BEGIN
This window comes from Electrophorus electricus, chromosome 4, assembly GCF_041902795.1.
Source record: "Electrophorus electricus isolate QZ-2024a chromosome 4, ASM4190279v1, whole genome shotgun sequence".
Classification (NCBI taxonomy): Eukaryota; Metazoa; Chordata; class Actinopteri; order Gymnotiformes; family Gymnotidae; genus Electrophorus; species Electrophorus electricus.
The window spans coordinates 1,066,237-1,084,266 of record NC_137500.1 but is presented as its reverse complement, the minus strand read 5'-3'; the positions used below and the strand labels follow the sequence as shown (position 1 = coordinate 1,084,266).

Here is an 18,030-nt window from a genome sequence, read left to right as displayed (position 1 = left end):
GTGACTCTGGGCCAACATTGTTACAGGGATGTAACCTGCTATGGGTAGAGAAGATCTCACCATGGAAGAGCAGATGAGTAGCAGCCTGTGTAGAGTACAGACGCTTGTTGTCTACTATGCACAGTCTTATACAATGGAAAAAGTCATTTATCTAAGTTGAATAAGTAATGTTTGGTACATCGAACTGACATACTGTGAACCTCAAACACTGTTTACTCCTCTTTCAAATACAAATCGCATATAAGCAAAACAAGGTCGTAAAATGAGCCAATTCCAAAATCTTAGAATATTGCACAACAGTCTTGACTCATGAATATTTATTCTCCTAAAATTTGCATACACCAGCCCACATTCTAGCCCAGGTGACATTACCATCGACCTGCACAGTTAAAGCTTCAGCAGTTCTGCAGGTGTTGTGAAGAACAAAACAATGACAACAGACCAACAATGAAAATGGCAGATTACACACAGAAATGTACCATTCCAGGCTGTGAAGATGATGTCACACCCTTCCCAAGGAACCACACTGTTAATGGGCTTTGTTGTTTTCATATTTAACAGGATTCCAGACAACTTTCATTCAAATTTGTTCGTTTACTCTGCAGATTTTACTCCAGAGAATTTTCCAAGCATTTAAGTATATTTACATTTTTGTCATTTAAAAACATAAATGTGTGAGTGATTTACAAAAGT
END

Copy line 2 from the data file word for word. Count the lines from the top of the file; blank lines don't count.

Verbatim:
Source record: "Electrophorus electricus isolate QZ-2024a chromosome 4, ASM4190279v1, whole genome shotgun sequence".